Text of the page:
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Recent Tasting Notes
Why do I keep buying Chocolate Chais? Why do I do this to myself? It’s never what I’m after – I’m always hoping for that awesome mouthfeel of a particularly good spiced hot chocolate, and tea is never that thing. This is not the fault of the Chai, it is the fault of my expectations, and I’m well aware of that. I should stop trying, give up, and go drink a normal chai because that will taste like what I’m expecting, or spice my hot cocoa. Not try to combine the two.
That being said, this chai actually does a much better job than most of achieving something close to what I’m trying for. If it were a bit heftier on the spices, I might try actually boiling the tea in milk and then straining it, and seeing if I could make chocolate spiced milk. (I did try steeping a hefty tablespoon of it in 8 ounces of water and then combining it equal parts with milk – it still wasn’t right.)
There is a definite chocolate-ness to this Chai. It’s not pretending about the chocolate at all. As it cools, and after you’ve swallowed it, there is actually quite a nice chai there as well in the aftertaste, not too heavy on the cloves, no numbness in the mouth. (And not punching me in the teeth with cardamom, which I appreciate. I had another tea recently that used green cardamom that was too fierce.) The nose is also definitely chocolate – I expect that’s not just the nibs but the real chocolate bits in there. (Makes cleaning my tea strainer a bit of a chore, but that’s what fats will do.) So all in all, a perfectly serviceable chai that is exactly what it says on the tin.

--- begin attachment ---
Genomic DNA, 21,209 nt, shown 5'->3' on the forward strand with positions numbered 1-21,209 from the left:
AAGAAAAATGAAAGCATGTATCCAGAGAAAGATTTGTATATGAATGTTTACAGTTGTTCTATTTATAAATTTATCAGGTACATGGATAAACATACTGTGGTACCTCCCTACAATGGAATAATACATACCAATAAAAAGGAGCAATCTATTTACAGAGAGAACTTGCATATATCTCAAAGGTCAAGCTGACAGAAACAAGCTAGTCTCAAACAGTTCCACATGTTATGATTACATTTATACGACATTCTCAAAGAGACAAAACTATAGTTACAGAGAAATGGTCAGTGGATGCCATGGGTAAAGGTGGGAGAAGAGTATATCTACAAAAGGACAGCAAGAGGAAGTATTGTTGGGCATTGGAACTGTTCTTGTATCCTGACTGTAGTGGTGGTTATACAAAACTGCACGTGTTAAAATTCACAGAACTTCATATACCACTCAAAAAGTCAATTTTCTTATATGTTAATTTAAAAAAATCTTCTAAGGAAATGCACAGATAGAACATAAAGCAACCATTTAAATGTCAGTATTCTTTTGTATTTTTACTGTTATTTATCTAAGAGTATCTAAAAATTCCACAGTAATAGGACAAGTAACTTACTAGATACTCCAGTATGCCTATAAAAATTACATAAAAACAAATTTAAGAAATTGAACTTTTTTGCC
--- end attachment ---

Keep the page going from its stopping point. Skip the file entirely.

But it’s not spiced hot cocoa, which is what my brain expects when I drink something that smells this chocolate-y, and so I have a sad. I will not be buying it again, but I at least will not be as sorry that I tried this one as several other chocolate teas and chais I’ve tried in the past.
Somebody remind me I don’t like chocolate chai next time I go tea shopping, ’kay?
Flavors: Cardamom, Chocolate, Cloves
Really more a lady grey than an earl grey. There are big chunks of orange peel in the bag, but I opt to not ever drop them in the infuser, as this tea has plenty enough citrus flavor to go around without the peels.
In general, I try to avoid the fruitier teas, especially when I am dealing with earl grey. Double bergamots are the sort of thing I have no interest in, and lady greys are pushing the limits of my fruit threshold. With all of that said, this really is a delicious tea which I regularly enjoy and have no hesitation in recommending. I picked this up at the Trailhead store location in downtown Sedona, and was pleased to meet the proprietor and see his utter devotion to fine teas. If you are ever in the Sedona area, definitely stop in and sample the goods in this tea shop. Their selection is astonishing and the proprietor’s expertise is impressive.
As for the tea itself, as I noted earlier, it does carry quite a citrus kick, but the quality of the Ceylon black tea is what carries this blend over the top. Really makes a refreshing cup, particularly if you really watch the clock, as the window for optimum steeping is quite narrow here. I find 4:30 to be the perfect steeping time, and not a second longer. Well-steeped, this makes a delicious and heartily strong cup which can really get you going on a winter morning. The coloration is a beautiful burgundy, and the aroma will linger pleasantly in the kitchen for a good long while. I made a pot this morning and complimented it with a plain bagel with a schmear of plain cream cheese. It was a simple breakfast, but absolutely delicious to the last crumb and drop. As I said, I highly recommend this tea, and I highly recommend stopping by the Trailhead store as well.
Flavors: Bergamot, Orange